The work of Dell Hymes has been highly influential in language education and the field of linguistics more generally. Questions about the appropriateness of engaging with his work have been raised following allegations of sexual harassment during his tenure at the University of Pennsylvania. However, the radical nature of his work and its role in demonstrating that language was co-constitutive of the social, historical, and political contexts of its speakers requires engagement, particularly given the challenges facing language education in the early 21st century. Hymes’ identification of the communicative event as fundamental to an understanding of language has been instrumental in the development of an influential collection of approaches now collectively referred to as communicative language teaching (CLT). Hymes’ sociologically informed concept of communicative competence, developed in reaction to Chomsky’s notions of linguistic competence and performance, has also been highly influential in language education research and practice. Subsequently, concerns have been raised about the recontextualization of Hymes’ work and the disconnect between idealized notions of communicative competence as they appear in contexts of language education and the actual language use in speech communities. From a conceptual standpoint, re-engagement with Hymes’ work is needed to reorient CLT and corresponding notions of communicative competence to their sociological bases. Hymes understood the speech community as the context par excellence for describing language, and therefore it should also inform the orientation of language education to communication. This can be achieved by allowing ethnographic work to play a larger role in contexts of language education. Advances in digital communications technology offer many such opportunities, removing proximal requirements for observing and interacting with target speech communities and providing access to digital artifacts produced by the community. As language education faces challenges driven by rapidly changing political, sociological, and technological circumstances, Hymes’ insights about the inherent inequality of language and its relationship with the political and social dimensions of speech communities remain highly relevant. Re-engaging with a Hymesian understanding of communicative competence means recognizing the contextually dependent bases for judgments about language and the variation that exists between individuals even within the same speech community. Hymes saw that the path to a more aware, more just society ran through this understanding of communicative competence, and so language education must look to this understanding if it seeks to transform the role that language plays in our social and political lives.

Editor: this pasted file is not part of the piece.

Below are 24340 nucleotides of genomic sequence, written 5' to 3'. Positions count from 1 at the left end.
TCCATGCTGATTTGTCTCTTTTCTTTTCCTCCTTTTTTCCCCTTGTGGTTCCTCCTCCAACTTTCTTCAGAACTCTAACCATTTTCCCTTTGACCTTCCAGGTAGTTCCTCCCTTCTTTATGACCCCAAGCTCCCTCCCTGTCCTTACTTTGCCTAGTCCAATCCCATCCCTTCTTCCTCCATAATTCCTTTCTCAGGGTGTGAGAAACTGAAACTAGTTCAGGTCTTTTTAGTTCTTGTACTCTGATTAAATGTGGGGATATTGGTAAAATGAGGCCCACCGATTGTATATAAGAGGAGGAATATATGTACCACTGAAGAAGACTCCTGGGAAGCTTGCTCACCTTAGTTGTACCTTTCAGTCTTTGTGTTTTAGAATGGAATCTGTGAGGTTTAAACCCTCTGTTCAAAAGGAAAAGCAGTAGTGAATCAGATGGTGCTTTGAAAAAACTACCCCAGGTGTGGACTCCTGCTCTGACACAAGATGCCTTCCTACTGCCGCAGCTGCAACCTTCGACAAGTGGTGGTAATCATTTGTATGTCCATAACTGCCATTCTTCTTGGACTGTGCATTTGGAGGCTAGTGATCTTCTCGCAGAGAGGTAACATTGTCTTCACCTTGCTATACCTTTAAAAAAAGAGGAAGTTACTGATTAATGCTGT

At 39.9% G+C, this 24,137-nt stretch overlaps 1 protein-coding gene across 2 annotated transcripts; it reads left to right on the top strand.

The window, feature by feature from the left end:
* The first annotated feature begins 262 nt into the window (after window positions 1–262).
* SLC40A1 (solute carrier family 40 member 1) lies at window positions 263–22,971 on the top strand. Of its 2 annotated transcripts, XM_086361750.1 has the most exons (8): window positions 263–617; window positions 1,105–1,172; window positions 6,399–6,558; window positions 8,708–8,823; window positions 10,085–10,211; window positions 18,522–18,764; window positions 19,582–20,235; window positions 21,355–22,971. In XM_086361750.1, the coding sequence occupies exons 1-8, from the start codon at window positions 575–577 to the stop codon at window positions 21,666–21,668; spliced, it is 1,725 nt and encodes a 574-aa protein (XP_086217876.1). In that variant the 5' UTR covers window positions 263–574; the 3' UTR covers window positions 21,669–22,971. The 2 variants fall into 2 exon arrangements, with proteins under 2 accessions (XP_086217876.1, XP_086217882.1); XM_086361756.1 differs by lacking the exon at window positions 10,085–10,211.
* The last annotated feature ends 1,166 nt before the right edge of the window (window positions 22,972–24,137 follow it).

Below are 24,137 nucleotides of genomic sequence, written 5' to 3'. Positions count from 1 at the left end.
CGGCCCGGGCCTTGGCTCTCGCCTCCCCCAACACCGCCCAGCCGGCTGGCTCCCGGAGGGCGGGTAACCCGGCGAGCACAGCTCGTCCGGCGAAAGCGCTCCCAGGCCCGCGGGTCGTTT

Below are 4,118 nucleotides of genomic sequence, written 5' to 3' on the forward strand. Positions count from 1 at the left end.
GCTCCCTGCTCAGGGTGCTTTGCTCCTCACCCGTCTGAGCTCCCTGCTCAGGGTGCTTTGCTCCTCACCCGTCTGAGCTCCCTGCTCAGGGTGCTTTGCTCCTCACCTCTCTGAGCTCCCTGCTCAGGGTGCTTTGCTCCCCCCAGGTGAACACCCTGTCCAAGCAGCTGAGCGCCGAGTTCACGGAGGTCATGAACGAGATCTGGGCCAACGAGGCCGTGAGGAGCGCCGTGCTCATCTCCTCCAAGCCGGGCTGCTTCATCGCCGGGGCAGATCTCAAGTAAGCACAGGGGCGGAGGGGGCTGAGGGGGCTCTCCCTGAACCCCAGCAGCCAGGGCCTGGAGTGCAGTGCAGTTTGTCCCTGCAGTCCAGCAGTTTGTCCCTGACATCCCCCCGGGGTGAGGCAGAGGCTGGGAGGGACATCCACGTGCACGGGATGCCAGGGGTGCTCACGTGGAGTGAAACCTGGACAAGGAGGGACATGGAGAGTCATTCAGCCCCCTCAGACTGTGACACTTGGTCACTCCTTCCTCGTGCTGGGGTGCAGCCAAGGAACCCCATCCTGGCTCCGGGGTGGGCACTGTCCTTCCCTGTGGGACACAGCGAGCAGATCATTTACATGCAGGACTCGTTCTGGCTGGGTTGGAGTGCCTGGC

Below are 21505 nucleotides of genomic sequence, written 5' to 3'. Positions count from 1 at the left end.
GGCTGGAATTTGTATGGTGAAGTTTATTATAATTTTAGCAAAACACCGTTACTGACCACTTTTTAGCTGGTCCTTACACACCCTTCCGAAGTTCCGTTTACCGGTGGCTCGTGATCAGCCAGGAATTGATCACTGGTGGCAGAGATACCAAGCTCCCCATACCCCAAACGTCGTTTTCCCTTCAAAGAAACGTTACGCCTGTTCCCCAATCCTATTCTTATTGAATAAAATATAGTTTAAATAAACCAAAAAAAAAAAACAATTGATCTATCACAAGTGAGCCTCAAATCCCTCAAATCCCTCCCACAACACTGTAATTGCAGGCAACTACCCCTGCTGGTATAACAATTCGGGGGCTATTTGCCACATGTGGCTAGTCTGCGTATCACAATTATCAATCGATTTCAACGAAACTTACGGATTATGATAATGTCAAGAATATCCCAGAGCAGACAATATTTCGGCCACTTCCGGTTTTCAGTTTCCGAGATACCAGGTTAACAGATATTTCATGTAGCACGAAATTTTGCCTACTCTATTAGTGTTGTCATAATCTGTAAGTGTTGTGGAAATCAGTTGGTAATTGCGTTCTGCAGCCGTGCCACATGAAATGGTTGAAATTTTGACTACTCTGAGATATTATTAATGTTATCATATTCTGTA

Article